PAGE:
I must say cheerio now Mother & Dad. Give my love to May, Anne & Carline and regards to the boys.
The local paper
I assume this is a reference to Guinea Gold –
The Guinea Gold newspaper is published for Australian and American troops. Two editions are published, the Australian edition carrying Australian home news, the American edition carrying one page of American home news. A four page sheet, each edition carries three pages of general news interest. This material is mainly rewritten from newspapers. At left is Staff Sergeant John Eyre of Canberra, ACT, taking papers from the press. Stacking papers is native boy Seri Eno. In the background oiling machine is Corporal M. Nicholas of Sydney, NSW. The serviceman oiling the machine has also been identified as Private J W Dormer and Corporal Nicholas is feeding the paper into the press
Imperative to grow your own
Copyright: Caroline Simpson Library and Research Collection, Historic Houses Trust
The mess queue
The government did its best to ensure that all those on active service were able to vote. Details of procedures to be followed were set out in the Commonwealth Electoral (War time) Act no.27 of 1943: http://www.austlii.edu.au/au/legis/cth/num_act/cea1943271943342/ and distributed to all units – (these items from the unit war diary July – Sept 1943 AWM RCDIG1027241)
Also from the unit War Diary – a return of votes for each state/ electorate :
New Guinea. Troops voting in Federal elections within half a mile of Japanese front lines….The unit’s electoral officer is Lt Larry Drake of Darling.
Milne Bay, Papua. RAAF airmen arrive in the back of a utility truck at the outdoor ‘polling booth’ to cast their votes int he Australian Federal election.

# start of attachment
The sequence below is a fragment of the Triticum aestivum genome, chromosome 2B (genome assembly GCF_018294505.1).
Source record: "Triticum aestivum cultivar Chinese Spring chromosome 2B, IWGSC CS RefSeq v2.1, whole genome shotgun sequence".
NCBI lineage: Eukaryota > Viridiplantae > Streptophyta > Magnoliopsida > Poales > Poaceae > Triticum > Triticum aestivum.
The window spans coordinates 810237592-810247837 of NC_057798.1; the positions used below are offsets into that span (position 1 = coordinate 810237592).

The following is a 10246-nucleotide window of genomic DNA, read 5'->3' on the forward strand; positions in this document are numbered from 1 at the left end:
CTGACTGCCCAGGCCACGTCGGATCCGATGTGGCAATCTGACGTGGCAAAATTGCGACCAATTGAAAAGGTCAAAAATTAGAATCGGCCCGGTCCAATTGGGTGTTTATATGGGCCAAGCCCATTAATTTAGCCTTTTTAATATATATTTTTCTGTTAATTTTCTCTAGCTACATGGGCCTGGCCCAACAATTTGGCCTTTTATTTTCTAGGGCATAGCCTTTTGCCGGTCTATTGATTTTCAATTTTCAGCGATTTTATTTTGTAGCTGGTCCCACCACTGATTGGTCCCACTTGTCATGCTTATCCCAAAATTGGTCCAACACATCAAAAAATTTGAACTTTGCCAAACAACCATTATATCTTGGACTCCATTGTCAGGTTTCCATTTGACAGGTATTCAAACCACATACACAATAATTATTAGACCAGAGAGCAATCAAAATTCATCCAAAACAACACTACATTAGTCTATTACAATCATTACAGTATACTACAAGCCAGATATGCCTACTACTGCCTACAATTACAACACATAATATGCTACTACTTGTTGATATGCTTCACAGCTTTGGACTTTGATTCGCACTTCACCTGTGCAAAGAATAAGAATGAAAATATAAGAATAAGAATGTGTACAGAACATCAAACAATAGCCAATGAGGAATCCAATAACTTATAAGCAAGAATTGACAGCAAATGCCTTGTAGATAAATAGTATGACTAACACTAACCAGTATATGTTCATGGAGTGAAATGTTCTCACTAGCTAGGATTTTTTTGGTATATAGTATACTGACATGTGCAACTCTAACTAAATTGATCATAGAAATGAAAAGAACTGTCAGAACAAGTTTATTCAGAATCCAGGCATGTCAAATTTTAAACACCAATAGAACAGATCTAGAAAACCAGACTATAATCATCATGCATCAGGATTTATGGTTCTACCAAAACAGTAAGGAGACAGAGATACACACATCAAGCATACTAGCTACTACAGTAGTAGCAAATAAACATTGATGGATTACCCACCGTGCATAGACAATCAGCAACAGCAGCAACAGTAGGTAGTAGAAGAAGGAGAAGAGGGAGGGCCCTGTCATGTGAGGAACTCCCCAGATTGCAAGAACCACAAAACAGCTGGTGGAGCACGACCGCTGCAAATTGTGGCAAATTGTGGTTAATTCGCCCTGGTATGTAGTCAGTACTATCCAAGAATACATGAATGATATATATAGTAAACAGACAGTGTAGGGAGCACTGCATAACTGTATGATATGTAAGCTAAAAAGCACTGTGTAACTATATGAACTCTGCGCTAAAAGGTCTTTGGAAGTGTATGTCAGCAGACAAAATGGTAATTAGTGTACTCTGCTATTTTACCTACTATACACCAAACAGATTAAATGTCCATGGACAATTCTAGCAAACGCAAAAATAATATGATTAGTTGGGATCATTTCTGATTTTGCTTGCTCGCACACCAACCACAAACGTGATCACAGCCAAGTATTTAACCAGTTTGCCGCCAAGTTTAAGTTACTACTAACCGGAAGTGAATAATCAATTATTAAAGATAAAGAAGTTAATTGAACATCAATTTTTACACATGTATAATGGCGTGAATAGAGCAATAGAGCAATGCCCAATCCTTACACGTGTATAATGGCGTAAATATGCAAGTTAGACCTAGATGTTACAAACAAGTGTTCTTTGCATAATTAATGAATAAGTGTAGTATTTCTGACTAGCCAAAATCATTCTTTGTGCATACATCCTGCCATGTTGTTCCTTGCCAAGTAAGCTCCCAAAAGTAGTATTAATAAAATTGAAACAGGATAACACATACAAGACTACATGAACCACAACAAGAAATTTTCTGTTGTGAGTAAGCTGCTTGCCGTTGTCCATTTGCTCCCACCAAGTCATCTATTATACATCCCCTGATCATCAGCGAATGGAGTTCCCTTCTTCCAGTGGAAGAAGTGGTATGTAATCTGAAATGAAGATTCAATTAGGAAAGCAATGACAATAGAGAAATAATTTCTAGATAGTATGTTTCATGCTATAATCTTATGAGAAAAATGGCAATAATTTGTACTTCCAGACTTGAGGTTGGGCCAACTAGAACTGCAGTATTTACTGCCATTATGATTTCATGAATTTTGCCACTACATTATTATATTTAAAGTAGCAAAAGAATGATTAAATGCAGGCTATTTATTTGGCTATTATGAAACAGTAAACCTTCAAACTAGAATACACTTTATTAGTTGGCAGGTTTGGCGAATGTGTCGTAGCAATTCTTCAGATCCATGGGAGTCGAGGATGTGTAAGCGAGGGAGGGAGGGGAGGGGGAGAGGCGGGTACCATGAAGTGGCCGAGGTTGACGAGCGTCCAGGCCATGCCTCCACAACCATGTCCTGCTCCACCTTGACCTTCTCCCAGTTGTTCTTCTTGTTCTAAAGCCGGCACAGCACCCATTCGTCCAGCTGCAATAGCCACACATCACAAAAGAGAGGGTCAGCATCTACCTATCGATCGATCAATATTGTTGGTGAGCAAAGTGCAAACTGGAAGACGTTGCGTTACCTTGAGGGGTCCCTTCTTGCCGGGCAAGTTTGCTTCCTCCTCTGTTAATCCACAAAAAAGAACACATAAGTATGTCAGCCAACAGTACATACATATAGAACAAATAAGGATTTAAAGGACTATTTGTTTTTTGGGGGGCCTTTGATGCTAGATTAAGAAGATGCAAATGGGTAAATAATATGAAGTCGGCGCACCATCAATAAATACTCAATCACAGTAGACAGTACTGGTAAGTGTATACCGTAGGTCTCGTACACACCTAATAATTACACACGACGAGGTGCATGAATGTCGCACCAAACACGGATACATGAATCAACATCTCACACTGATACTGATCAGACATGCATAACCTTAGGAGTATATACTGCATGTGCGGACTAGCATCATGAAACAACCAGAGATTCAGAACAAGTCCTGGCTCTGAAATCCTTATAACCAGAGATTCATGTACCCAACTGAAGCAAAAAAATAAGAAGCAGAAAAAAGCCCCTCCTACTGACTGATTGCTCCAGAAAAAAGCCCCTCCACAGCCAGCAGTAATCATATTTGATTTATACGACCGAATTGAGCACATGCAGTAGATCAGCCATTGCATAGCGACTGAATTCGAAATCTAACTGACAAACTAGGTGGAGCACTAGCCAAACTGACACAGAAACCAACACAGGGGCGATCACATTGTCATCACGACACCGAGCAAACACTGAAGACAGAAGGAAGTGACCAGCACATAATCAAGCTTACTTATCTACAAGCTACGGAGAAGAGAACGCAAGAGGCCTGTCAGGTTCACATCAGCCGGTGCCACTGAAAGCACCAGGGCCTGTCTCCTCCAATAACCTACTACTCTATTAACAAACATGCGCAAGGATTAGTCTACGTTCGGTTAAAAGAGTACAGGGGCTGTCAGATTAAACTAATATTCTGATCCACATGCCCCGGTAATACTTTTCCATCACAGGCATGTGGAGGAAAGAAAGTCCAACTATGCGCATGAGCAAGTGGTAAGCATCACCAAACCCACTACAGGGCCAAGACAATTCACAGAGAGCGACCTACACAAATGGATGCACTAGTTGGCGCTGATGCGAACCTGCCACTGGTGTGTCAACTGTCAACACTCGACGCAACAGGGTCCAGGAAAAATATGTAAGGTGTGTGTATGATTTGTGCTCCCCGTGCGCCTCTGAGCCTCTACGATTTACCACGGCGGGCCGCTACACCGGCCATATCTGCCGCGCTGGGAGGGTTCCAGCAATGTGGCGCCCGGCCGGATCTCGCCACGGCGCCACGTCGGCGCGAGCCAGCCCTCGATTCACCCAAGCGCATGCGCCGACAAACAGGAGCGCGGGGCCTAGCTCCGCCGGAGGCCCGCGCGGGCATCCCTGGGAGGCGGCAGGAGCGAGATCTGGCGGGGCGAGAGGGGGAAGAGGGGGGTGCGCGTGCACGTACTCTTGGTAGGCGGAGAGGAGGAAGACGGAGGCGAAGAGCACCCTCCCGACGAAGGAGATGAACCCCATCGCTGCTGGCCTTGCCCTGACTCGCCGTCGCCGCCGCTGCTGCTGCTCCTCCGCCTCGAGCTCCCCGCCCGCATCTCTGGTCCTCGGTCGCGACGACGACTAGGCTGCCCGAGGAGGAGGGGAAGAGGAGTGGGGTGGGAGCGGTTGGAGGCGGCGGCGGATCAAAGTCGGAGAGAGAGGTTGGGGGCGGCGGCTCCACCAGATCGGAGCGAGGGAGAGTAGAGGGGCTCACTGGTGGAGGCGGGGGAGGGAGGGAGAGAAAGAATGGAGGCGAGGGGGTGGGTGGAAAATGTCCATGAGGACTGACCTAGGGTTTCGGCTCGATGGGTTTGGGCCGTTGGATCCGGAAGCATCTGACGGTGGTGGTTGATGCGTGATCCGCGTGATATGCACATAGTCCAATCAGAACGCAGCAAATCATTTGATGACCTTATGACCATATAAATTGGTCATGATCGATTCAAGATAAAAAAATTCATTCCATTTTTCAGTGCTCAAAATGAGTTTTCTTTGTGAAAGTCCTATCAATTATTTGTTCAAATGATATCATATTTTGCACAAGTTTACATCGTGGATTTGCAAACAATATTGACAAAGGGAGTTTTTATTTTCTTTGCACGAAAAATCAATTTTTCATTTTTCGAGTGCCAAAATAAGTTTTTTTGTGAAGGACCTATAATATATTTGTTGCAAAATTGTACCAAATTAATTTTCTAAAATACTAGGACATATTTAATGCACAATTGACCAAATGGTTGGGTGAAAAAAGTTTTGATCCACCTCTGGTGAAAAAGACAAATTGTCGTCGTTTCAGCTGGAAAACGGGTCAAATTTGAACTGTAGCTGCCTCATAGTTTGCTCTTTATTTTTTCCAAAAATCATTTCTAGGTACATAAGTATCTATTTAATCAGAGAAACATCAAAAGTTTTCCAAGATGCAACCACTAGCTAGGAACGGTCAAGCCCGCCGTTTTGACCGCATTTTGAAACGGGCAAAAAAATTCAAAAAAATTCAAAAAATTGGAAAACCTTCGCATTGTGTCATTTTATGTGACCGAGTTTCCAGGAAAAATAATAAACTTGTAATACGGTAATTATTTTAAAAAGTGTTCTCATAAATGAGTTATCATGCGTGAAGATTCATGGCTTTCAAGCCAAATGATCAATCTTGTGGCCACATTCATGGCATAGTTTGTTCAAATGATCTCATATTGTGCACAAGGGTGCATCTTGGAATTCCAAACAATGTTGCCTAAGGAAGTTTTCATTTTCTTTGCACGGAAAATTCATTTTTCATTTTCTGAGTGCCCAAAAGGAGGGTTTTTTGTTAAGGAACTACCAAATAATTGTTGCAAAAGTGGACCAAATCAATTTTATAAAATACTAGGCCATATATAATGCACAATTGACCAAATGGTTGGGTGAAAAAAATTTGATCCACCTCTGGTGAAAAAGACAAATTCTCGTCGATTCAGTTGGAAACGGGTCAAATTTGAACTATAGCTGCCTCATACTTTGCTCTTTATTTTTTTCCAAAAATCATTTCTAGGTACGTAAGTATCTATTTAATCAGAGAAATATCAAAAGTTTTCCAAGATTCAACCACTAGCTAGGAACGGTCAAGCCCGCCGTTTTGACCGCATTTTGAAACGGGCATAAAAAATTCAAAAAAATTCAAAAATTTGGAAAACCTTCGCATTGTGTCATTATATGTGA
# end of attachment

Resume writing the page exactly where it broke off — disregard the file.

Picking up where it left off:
AWM 015670 Goodview Junction, New Guinea. c. 1943-09. Australian troops within half a mile of the Japanese front line, being watched by American colleagues, as they prepare to vote in a Federal election. Consulting an election supplement of the Army newspaper Guinea Gold is Private Alec Salter of Cohuna, Victoria, with Second Lieutenant Ray Nelson of Lacrosse, Wisconsin, seated holding the paper.
An interesting day’s outing
I wonder whether ‘one day last week’ was prior to that – i.e. while still in Queensland – as according to the Battalion diary (RCDIG 1027241 ) the only activities from July 26 – 31 were – Unloading and sorting of stores and equipment and general reorganisation. Training only light, consisting of short route marches and general recapitulation. However, the reference to ‘roads that seemed quite pleasant as passengers but at other times they’ve been anything but pleasant’ suggests it might have been into the foothills of the Owen Stanleys or even towards Milne Bay.
The news from Italy
The Melbourne Argus reported on Friday July 30 1943 that General Eisenhower on behalf of the Allies had issued an offer of peace with Italy, if the government would agree to cease all support for the Germans and to an exchange of all prisoners of war. (http://trove.nla.gov.au/newspaper/article/11799000/623504) The Italian Governments signed an armistice on September 3 but this was kept secret until a week later (http://history.howstuffworks.com/world-war-ii/allies-bomb-northern-nazi-germany8.htm). The Italian dictator Mussolini had by this time been arrested and imprisoned in a hotel in the Abruzzi mountains but he was freed by German troops within days of the signing and set up a puppet government based in Salo.